The Bill barely breaks the ice as regards treating the people of the overseas territories as fully equal members of our extended British family. The measure makes only a start towards giving the people of the overseas territories the support they deserve; it serves only as a limited statement of our commitment to them. Even though we are extending the hand of British citizenship and telling them that they are legally, as well as emotionally, British, that still does not give them the right, for example, to direct representation in Parliament. I agree with the Minister who, in his opening remarks, said that words such as "colony" are outdated. We should decolonise the overseas territories and treat them as we do our own constituents. They should have votes to elect Members of Parliament and be given the same democratic rights as any British subject, whoever and wherever they are in the kingdom. We should extend the right to vote to all citizens of British overseas territories.

Mr. Wilkinson: I am sorry to seek my hon. Friend's indulgence again, but is it not extraordinary and does it not reflect badly on our country that Gibraltarians are denied the chance to vote in the European Parliament elections, whereas the people of Gaudaloupe have their own Member of the European Parliament? French Caribbeans have representation, but there is no European representation for the European British.

Mr. Rosindell: I thank my hon. Friend and agree with him entirely. The people of Gibraltar are told that they will have the right to vote in European elections, although the British Government have not yet stated how that will manifest itself or how they will be able to vote. I am pleased that a commitment has been made, but the issue needs to be addressed. As my hon. Friend mentioned, France gives the residents of its overseas territories an equal right to vote, not only in European elections, but in French national elections. There is no reason why we should not do the same; we should behave in a modern democratic manner. It makes no difference whether someone lives in Port Stanley or Slough; if they are British, they should have the right to vote.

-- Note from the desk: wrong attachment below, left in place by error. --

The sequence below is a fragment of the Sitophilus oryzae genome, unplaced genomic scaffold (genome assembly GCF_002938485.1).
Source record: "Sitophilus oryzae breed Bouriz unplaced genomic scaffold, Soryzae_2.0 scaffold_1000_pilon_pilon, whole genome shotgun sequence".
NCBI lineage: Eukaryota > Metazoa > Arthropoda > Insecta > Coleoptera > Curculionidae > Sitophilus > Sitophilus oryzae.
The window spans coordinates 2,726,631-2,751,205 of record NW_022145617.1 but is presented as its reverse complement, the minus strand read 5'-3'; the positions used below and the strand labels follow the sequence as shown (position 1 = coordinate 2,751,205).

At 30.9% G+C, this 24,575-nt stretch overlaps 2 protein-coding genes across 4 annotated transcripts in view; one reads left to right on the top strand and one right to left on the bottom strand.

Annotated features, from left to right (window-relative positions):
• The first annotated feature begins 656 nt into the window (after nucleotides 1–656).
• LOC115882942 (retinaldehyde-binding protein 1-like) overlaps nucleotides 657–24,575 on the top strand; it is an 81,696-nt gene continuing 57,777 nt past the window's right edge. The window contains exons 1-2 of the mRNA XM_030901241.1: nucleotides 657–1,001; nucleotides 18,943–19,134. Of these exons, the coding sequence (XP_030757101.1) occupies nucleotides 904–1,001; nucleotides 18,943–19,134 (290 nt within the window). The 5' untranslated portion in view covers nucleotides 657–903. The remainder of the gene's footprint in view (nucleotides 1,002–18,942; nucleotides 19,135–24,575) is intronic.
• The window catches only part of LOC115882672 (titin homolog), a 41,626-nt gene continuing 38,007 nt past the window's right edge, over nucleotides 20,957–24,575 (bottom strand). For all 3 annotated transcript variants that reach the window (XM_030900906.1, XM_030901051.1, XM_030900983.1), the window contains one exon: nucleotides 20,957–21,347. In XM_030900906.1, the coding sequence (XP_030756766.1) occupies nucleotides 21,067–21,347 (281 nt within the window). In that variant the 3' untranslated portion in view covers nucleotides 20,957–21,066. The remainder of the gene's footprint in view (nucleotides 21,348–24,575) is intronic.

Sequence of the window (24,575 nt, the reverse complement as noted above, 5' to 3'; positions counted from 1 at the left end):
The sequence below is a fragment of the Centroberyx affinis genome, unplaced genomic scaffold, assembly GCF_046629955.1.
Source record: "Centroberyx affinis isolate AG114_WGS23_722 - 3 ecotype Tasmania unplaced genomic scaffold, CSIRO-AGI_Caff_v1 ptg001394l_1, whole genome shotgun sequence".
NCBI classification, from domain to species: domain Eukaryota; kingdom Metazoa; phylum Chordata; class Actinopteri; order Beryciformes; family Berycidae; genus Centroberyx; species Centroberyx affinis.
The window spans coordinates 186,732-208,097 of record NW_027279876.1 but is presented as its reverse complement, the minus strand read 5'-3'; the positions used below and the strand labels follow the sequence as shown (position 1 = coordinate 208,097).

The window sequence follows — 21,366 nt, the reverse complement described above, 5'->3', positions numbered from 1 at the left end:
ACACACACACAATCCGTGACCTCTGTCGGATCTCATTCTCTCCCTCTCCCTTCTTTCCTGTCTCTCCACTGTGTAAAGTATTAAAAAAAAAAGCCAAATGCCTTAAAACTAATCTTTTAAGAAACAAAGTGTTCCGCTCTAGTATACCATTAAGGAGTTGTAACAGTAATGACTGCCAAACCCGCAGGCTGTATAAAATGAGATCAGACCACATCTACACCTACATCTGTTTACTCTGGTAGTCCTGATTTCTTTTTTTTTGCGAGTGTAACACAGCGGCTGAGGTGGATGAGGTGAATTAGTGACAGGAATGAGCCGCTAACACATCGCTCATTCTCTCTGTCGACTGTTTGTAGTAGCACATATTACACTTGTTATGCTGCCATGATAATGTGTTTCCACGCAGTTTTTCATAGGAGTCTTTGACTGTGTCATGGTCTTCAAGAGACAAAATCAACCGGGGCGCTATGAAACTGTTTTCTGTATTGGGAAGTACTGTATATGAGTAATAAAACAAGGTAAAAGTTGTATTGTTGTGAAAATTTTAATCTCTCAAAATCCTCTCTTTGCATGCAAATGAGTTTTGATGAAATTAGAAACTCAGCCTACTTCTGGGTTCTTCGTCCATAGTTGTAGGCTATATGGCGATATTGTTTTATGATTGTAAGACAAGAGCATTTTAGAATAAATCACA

Fiona Mactaggart: The direction of the hon. Gentleman's remarks makes me anxious. Thousands of people in Slough are not British but can vote in British elections. I am concerned that the hon. Gentleman is trying to attach citizenship to the right to vote in a way that we have never accepted in this country.

Mr. Rosindell: I cannot understand why the point is difficult to grasp. In the democratic modern world in which we want to live, the democratic modern United Kingdom has overseas territories. Geography, to my